Having not yet found his Hitchcock, Hanks has settled into a series of roles that draft on his uncanny ability to get us to deeply identify with whomever he's playing. But in the taut World War II film Greyhound, dropping Friday on Apple TV+, Hanks seems to have arrived at a troubling but inevitable epiphany: He no longer has to bother creating a layered character, he can just ... be him.
In Greyhound, which Hanks adapted from the 1955 novel The Good Shepherd by C. S. Forester, he plays Ernie Krause, captain of a U.S. warship leading a convoy of merchant and troop ships through a North Atlantic infested by German U-boats in February 1942. In the book, Krause possesses a rich, deeply conflicted inner life: He was a career officer about to retire when the Pearl Harbor attack officially propelled the U.S. into World War II, so he's at once significantly older, and far less battle-tested (this being his first wartime command) than the men he's tasked to lead. Between U-boat attacks, he broods over his failed marriage, his devout Christian faith, his previous career disappointments, and a profound case of Imposter Syndrome as he constantly second-guesses his decisions.
In the film, however, Krause's backstory and personal struggles have been loaded into a torpedo tube and fired into the murky depths of Davy Jones' Locker. This Krause is still a Christian (read: he prays a few times), and he's not married (read: Elisabeth Shue shows up in a flashback to smile ruefully at him and deliver all of six lines). Otherwise, he's ... Tom Hanks.
Which, it turns out, in a film as lean (88 minutes!) and efficiently executed as this one, is enough. Greyhound director Aaron Schneider knows what he's doing, and he starts doing it right away, packing the film with naval action from the jump. As soon as the convoy moves out of range of U.S. air cover and begins to cross "The Black Pit"—that yawning stretch in the middle of the Atlantic when the convoy will be on its own—the sonar operator detects a U-boat. More follow. Tension rises, released in intermittent bursts by small victories and dismaying losses.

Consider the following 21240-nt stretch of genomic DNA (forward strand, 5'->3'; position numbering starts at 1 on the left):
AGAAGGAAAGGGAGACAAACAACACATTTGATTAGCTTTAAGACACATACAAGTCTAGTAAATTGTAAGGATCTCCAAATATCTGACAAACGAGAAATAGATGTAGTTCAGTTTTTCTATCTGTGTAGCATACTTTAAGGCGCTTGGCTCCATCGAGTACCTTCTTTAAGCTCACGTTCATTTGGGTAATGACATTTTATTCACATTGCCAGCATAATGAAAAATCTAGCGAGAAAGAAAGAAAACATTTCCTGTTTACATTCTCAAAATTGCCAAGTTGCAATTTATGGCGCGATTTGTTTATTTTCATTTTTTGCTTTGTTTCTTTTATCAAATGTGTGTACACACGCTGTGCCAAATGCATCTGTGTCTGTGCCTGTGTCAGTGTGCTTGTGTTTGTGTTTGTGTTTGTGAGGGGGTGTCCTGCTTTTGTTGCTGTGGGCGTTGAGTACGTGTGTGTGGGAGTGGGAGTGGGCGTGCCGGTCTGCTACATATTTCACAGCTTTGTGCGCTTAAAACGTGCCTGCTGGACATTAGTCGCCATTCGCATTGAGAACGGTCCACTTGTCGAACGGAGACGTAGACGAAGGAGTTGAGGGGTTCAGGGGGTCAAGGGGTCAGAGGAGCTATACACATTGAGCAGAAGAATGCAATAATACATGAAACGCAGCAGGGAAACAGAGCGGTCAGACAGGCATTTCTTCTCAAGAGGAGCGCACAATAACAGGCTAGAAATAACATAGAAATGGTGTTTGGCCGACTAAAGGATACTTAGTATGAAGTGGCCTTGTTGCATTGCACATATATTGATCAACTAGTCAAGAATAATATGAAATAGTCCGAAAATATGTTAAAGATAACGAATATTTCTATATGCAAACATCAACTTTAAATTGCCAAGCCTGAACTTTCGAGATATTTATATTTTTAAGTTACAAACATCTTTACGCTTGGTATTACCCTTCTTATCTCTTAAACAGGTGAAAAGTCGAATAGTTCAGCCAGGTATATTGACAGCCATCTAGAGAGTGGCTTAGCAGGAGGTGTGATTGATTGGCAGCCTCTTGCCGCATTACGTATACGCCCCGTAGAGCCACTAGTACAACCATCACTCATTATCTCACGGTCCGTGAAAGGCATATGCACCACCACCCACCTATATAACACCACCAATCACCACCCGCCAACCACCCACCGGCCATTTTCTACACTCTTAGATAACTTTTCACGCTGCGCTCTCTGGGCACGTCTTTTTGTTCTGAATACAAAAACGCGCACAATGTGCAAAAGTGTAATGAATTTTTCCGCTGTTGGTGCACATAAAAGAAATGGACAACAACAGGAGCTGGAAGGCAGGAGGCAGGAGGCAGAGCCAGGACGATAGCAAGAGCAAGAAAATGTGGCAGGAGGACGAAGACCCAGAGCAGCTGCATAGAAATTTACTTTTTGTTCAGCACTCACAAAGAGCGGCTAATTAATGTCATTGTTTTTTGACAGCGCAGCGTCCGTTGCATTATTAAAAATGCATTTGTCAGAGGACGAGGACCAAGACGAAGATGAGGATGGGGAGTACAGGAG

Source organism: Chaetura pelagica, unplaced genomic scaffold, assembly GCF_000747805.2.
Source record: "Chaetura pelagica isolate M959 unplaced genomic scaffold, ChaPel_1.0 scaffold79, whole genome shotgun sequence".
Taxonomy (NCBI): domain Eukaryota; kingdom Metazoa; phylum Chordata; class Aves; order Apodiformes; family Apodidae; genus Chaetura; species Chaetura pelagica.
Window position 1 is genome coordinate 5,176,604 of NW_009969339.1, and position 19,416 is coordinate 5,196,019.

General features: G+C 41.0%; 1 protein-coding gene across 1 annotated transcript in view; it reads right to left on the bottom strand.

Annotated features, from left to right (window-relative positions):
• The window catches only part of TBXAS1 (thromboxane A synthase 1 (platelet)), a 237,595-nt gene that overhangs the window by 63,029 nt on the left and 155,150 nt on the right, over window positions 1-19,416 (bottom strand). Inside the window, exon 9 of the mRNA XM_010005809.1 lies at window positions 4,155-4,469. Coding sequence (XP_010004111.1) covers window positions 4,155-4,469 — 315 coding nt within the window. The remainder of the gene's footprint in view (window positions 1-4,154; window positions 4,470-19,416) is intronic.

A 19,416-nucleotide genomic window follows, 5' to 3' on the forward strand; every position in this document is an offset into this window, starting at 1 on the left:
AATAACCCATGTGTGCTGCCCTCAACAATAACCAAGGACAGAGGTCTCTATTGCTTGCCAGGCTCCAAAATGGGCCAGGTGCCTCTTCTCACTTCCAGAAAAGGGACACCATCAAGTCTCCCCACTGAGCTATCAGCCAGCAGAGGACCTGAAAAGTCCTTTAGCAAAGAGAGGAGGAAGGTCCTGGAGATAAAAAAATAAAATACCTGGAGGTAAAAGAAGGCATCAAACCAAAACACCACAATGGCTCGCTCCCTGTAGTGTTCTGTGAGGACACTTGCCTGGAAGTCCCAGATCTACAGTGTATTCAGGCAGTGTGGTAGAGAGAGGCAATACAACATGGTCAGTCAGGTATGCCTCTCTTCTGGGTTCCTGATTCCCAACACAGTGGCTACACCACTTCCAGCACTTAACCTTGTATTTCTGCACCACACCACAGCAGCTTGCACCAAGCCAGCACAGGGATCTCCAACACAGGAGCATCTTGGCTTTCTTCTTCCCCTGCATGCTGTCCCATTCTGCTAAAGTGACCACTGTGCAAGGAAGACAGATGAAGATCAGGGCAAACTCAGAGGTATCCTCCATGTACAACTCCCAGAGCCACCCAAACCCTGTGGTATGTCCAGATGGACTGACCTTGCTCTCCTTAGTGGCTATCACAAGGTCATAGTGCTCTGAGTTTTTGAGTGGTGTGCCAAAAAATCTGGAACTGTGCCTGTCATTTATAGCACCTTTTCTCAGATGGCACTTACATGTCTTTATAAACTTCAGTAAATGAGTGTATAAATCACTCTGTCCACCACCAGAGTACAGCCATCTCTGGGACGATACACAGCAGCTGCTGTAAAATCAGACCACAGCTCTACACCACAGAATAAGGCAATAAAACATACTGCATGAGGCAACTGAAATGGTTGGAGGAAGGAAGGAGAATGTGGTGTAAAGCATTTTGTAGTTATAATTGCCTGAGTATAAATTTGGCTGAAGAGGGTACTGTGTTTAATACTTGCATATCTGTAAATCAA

The film's several battle sequences are clearly and effectively staged: They reek of CGI, but the technology is used well, as when we zoom out in virtual drone shots that show us the action from far above—so we can see just how nearly a near-miss misses as we watch a ship slooooowly steering itself out of a torpedo's path in the nick of time. We soon come to recognize and distinguish the various U-boats descending on the convoy, as they've each got different symbols painted on their conning towers.
In that sense, the U-boats register as stronger and more distinct personalities than any Greyhound crew member manages to, as the men that surround Hanks' Krause are called upon to do little more than look worried, sad or happy as Hanks' script dictates. No, this is Hanks' show, and he seems completely in his element awash in sea-spray, peering through binoculars while shouting torrents of naval jargon. (A word about said jargon: Greyhound is the kind of movie in which there's always a sailor on hand to translate for an audience of landlubbers by helpfully shouting in astonishment that something will soon happen, is happening, or has just happened—often all three, just to be safe.)
It doesn't much matter that Krause and the men who serve him might as well be CGI simulations like the boats around them. Like a sailing vessel, Greyhound benefits from the sleekness of its design and its characters' lack of baggage, both literal and emotional. As befits his status as America's Dad, Hanks has constructed for us the ultimate Dad Movie—all the action you could ever need or want, with no annoying characters hanging around, harboring pesky needs and wants of their own.
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